So on to the "bad things".My very first impression of the browser was that it is quite basic. I'm hoping that it will acquire a bigger feature set before final release. It lacks a mechanism for plugins, making it difficult to customise the browser to your needs. This for me has been a big winning feature of Firefox, plugins are a great way to extend and expand functionality, and only for those who want that functionality (avoiding bloat). They are also a great way to experiment with new features or concepts in web browsing (for example Mozilla's Ubiquity project. The browser also doesn't have any RSS functionality, which will make it less appealing to those who like to keep up with a large number of websites. I would be surprised if these two shortcomings are not addressed before final release. There is also no Web 2.0/social element to the browser. I'm currently using Flock which makes many attempts to integrate your web browser experience with Web 2.0 sites, and it would have been nice to see innovation in this area. A showstopper for me is the lack of integration with, I don't want to keep my bookmarks offline. It's example of where you need a plugin architecture, or supply it out of the box as Flock does.

I can't help but to think back to when I first started using Firefox (beta version 0.8). Back then virtually everybody used IE6 and the contrast of what Firefox could offer compared to IE6 was very stark, it was the first time many people had used a tabbed browser for example. It was a very impressive experience. Chrome did not leave me with that impression, it seemed a little basic, although maybe it will only shine once websites become more demanding in terms of the user experience they are trying to provide,and go much further in attempting to blur the line between offline and online experiences.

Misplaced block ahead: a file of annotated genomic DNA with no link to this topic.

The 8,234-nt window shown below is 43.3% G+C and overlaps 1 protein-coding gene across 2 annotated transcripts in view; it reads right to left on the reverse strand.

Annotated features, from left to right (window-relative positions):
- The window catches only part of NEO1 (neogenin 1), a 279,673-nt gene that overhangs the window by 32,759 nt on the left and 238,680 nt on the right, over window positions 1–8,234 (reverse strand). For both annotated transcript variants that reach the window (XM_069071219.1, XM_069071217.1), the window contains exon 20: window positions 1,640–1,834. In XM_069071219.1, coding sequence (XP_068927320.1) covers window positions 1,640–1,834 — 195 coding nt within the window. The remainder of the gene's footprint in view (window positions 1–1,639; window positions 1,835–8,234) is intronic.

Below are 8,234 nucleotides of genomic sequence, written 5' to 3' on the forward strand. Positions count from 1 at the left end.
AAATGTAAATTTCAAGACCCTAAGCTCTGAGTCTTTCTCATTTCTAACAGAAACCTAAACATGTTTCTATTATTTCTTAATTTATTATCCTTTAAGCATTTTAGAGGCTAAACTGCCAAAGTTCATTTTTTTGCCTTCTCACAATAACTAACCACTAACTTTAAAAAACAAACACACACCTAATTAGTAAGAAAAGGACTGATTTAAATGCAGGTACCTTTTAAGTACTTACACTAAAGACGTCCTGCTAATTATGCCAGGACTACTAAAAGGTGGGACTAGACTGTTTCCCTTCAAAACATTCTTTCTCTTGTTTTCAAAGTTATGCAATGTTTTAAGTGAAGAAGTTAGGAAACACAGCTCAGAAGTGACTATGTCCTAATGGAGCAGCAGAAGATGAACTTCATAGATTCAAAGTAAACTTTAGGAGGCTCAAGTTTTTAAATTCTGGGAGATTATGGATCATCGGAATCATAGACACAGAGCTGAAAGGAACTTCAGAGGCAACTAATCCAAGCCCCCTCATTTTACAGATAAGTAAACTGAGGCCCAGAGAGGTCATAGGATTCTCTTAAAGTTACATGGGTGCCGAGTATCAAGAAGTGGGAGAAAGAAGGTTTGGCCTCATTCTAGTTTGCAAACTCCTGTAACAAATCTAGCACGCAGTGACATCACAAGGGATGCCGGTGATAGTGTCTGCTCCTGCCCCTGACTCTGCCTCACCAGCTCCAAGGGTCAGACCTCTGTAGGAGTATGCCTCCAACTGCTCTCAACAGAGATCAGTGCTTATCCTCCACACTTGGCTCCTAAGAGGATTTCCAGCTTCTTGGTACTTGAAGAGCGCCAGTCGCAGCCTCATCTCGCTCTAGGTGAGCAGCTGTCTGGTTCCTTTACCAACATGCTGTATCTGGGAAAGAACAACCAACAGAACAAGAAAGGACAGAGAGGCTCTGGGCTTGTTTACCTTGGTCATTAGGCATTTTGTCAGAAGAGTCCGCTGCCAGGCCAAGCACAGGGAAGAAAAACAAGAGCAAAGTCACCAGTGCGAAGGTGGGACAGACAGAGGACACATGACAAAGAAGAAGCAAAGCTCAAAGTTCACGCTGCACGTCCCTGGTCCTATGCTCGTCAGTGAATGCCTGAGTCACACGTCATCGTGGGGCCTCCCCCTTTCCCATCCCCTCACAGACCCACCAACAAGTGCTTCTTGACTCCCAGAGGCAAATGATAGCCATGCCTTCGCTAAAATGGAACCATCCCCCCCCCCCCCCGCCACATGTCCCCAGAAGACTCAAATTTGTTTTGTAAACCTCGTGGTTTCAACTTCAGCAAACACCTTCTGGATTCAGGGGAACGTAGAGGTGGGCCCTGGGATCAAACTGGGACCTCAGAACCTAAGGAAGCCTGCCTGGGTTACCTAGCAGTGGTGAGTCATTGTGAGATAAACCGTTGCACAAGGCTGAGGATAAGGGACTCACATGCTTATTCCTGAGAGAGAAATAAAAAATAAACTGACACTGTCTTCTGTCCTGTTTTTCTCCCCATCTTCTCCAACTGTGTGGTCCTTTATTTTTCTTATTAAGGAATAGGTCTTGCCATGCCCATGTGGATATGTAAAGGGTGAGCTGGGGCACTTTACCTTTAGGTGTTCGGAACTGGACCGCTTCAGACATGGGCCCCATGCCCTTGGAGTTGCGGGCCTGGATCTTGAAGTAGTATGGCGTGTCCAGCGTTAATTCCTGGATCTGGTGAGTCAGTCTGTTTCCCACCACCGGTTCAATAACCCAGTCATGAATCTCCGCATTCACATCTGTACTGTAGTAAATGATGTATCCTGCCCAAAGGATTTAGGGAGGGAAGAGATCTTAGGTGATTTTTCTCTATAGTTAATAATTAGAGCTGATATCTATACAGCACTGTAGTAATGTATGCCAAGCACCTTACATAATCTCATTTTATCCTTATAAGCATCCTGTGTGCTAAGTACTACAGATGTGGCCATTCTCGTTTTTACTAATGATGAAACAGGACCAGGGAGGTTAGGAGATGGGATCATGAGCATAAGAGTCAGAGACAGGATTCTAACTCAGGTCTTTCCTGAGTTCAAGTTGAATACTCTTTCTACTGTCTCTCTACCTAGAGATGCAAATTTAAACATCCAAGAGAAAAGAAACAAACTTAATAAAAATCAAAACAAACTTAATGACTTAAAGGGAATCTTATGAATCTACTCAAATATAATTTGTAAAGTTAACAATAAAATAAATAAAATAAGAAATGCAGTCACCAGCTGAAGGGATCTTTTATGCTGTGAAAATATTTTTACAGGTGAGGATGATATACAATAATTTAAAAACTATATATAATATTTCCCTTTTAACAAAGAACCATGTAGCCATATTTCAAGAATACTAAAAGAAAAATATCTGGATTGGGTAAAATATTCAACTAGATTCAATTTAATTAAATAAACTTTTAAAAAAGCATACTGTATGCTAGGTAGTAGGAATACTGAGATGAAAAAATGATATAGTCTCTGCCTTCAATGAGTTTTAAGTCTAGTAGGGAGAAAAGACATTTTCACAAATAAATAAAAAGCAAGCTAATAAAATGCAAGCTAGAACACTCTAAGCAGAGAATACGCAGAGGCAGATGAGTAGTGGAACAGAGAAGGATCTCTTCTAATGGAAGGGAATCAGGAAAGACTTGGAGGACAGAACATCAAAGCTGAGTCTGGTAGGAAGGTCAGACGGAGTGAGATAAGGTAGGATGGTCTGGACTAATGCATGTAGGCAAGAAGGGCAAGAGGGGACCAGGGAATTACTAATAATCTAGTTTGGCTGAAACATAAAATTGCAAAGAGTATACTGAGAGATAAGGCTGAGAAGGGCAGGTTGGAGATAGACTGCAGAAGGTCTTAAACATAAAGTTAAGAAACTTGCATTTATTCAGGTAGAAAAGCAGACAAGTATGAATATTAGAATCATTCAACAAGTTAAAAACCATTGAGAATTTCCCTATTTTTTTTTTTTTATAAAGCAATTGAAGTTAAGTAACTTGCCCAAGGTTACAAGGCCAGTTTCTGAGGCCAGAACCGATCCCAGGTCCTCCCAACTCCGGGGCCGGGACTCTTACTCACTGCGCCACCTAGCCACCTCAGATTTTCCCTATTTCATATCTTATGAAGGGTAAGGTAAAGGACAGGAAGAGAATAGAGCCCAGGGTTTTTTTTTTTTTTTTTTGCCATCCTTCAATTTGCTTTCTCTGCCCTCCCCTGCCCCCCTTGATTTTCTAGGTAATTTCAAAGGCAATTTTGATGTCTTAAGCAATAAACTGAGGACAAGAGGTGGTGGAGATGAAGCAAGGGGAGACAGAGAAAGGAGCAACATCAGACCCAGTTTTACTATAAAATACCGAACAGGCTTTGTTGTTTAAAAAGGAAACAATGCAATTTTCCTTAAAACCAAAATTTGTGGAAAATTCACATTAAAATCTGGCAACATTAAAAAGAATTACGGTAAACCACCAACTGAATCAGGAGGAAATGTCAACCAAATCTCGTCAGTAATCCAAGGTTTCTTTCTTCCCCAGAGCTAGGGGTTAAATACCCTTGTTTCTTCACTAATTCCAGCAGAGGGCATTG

The future for Chrome is difficult to predict. Some have said it is a potential Windows killer, and if you look at the comments for any of the coverage on Google Chrome there will be people saying that it is unlikely that Internet Explorer users will switch, as one comment stated: "It’s Firefox that will suffer, not IE. Many IE users wouldn’t know how to change browser, nor why they might want to". I would suspect that Google must be planning a powerful marketing campaign to drive their new browser forward. Such a campaign could potentially convince people that they should make the switch. It isn't impossible to persuade people to move away from IE, as some say, after all it has been done before with Firefox, but persuading everyday users that this is something they should do could be a difficult challenge. Potentially it is the marking campaign and persuasion that could prove to be the most interesting aspect of Chrome.


i agree, FF will most likely feel the competition but the fact that firefox is very flexible in terms of functionality. I havent really found any reason yet to switch to chrome.

More than a year after its launch, Chrome is still failing to impress me..